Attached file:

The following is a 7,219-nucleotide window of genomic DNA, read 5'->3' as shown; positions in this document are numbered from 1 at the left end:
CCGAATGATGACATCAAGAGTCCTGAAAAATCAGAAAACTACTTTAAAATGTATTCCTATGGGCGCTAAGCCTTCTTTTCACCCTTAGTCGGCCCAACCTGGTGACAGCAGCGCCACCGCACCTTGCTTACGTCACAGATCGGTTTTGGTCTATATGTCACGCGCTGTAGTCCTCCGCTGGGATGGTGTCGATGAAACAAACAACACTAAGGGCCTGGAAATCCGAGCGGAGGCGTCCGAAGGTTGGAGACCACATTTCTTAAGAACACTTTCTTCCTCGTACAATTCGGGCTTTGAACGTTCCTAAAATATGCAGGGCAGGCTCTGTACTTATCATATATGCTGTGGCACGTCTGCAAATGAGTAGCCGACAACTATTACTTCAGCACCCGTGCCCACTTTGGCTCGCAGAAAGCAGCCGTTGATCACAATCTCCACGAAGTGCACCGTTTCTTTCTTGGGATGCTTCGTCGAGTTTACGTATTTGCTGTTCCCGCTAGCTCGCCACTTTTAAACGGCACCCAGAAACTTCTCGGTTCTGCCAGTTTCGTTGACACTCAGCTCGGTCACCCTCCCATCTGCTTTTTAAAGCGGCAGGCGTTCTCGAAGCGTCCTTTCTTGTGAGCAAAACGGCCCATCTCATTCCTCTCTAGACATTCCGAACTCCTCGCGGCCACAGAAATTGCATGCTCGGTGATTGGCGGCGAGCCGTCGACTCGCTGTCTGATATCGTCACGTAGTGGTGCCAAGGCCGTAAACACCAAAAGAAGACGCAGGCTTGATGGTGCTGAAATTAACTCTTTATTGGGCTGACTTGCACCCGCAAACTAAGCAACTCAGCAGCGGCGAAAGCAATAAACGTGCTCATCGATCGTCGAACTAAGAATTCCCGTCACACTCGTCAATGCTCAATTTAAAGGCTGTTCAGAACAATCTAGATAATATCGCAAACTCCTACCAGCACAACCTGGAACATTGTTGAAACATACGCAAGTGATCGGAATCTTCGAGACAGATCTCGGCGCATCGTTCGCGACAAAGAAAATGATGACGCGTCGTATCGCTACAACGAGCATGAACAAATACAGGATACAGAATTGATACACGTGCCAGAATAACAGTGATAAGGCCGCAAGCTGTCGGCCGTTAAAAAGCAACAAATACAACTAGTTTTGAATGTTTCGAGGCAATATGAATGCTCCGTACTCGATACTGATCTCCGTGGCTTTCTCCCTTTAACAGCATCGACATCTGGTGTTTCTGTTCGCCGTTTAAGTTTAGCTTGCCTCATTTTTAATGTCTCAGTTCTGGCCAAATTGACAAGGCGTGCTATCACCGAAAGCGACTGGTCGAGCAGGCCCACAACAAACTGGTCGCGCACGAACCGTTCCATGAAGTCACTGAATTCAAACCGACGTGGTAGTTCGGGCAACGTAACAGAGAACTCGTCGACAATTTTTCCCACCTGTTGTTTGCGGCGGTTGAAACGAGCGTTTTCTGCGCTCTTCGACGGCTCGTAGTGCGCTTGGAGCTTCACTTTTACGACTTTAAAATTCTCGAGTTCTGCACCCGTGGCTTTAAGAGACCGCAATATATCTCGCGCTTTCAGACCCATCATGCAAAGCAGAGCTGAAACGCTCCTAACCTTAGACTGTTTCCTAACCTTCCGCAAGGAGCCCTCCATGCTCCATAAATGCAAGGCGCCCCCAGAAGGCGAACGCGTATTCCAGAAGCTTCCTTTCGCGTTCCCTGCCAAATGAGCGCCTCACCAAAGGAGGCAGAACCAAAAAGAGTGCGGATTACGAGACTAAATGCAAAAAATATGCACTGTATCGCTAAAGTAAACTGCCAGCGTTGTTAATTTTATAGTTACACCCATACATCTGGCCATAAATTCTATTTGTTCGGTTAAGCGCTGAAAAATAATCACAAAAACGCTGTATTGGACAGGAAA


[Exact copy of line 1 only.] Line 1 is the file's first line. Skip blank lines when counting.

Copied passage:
The following is a 7,219-nucleotide window of genomic DNA, read 5'->3' as shown; positions in this document are numbered from 1 at the left end: